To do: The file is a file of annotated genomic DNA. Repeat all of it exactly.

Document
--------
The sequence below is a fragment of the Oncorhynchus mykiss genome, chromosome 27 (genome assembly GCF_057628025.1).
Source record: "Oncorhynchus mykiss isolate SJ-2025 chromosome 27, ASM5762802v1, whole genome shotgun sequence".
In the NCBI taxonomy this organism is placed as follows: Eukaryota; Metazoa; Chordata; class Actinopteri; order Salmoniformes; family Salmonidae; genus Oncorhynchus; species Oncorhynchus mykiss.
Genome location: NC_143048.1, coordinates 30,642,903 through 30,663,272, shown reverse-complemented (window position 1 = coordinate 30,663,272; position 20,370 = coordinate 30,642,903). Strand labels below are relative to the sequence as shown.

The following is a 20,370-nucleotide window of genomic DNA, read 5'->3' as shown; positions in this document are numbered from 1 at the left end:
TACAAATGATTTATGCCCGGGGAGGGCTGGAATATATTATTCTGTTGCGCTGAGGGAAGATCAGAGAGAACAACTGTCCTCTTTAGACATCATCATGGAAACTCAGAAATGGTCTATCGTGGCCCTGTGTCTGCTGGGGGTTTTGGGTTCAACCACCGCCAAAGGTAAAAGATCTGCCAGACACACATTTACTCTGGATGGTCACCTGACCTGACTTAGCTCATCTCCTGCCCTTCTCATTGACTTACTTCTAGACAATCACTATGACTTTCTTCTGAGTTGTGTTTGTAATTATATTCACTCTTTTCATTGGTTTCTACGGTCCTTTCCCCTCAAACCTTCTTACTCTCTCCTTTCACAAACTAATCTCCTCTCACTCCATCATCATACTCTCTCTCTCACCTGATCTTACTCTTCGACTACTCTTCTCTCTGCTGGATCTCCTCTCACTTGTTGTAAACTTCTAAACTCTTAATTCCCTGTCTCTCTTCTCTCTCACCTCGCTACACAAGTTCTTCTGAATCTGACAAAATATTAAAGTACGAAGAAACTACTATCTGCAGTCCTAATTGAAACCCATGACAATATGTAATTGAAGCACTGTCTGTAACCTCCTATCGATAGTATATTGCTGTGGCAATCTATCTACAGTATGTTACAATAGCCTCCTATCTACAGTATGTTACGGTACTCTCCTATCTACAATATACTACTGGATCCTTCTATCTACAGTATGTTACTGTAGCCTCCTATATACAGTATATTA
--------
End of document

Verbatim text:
The sequence below is a fragment of the Oncorhynchus mykiss genome, chromosome 27 (genome assembly GCF_057628025.1).
Source record: "Oncorhynchus mykiss isolate SJ-2025 chromosome 27, ASM5762802v1, whole genome shotgun sequence".
In the NCBI taxonomy this organism is placed as follows: Eukaryota; Metazoa; Chordata; class Actinopteri; order Salmoniformes; family Salmonidae; genus Oncorhynchus; species Oncorhynchus mykiss.
Genome location: NC_143048.1, coordinates 30,642,903 through 30,663,272, shown reverse-complemented (window position 1 = coordinate 30,663,272; position 20,370 = coordinate 30,642,903). Strand labels below are relative to the sequence as shown.

The following is a 20,370-nucleotide window of genomic DNA, read 5'->3' as shown; positions in this document are numbered from 1 at the left end:
TACAAATGATTTATGCCCGGGGAGGGCTGGAATATATTATTCTGTTGCGCTGAGGGAAGATCAGAGAGAACAACTGTCCTCTTTAGACATCATCATGGAAACTCAGAAATGGTCTATCGTGGCCCTGTGTCTGCTGGGGGTTTTGGGTTCAACCACCGCCAAAGGTAAAAGATCTGCCAGACACACATTTACTCTGGATGGTCACCTGACCTGACTTAGCTCATCTCCTGCCCTTCTCATTGACTTACTTCTAGACAATCACTATGACTTTCTTCTGAGTTGTGTTTGTAATTATATTCACTCTTTTCATTGGTTTCTACGGTCCTTTCCCCTCAAACCTTCTTACTCTCTCCTTTCACAAACTAATCTCCTCTCACTCCATCATCATACTCTCTCTCTCACCTGATCTTACTCTTCGACTACTCTTCTCTCTGCTGGATCTCCTCTCACTTGTTGTAAACTTCTAAACTCTTAATTCCCTGTCTCTCTTCTCTCTCACCTCGCTACACAAGTTCTTCTGAATCTGACAAAATATTAAAGTACGAAGAAACTACTATCTGCAGTCCTAATTGAAACCCATGACAATATGTAATTGAAGCACTGTCTGTAACCTCCTATCGATAGTATATTGCTGTGGCAATCTATCTACAGTATGTTACAATAGCCTCCTATCTACAGTATGTTACGGTACTCTCCTATCTACAATATACTACTGGATCCTTCTATCTACAGTATGTTACTGTAGCCTCCTATATACAGTATATTA